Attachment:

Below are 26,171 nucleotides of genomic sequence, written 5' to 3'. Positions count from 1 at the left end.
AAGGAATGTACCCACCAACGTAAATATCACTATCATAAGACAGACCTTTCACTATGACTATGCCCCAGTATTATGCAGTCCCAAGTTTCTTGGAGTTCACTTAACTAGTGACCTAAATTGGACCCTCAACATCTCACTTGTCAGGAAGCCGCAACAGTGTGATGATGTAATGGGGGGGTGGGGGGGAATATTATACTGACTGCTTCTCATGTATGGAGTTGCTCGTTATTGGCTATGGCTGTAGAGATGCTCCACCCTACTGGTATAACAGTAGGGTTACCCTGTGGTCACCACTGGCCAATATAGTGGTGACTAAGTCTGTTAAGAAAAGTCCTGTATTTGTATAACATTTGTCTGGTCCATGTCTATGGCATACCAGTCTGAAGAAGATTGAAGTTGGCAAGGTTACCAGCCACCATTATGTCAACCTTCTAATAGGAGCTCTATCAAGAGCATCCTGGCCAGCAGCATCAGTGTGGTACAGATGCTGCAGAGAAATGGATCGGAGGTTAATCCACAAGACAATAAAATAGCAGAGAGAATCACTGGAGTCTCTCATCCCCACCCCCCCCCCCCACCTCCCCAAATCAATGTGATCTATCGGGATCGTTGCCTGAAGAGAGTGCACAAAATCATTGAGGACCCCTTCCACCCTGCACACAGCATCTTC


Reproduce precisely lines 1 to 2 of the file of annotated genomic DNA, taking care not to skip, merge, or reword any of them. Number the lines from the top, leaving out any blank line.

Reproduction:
Below are 26,171 nucleotides of genomic sequence, written 5' to 3'. Positions count from 1 at the left end.
AAGGAATGTACCCACCAACGTAAATATCACTATCATAAGACAGACCTTTCACTATGACTATGCCCCAGTATTATGCAGTCCCAAGTTTCTTGGAGTTCACTTAACTAGTGACCTAAATTGGACCCTCAACATCTCACTTGTCAGGAAGCCGCAACAGTGTGATGATGTAATGGGGGGGTGGGGGGGAATATTATACTGACTGCTTCTCATGTATGGAGTTGCTCGTTATTGGCTATGGCTGTAGAGATGCTCCACCCTACTGGTATAACAGTAGGGTTACCCTGTGGTCACCACTGGCCAATATAGTGGTGACTAAGTCTGTTAAGAAAAGTCCTGTATTTGTATAACATTTGTCTGGTCCATGTCTATGGCATACCAGTCTGAAGAAGATTGAAGTTGGCAAGGTTACCAGCCACCATTATGTCAACCTTCTAATAGGAGCTCTATCAAGAGCATCCTGGCCAGCAGCATCAGTGTGGTACAGATGCTGCAGAGAAATGGATCGGAGGTTAATCCACAAGACAATAAAATAGCAGAGAGAATCACTGGAGTCTCTCATCCCCACCCCCCCCCCCCACCTCCCCAAATCAATGTGATCTATCGGGATCGTTGCCTGAAGAGAGTGCACAAAATCATTGAGGACCCCTTCCACCCTGCACACAGCATCTTC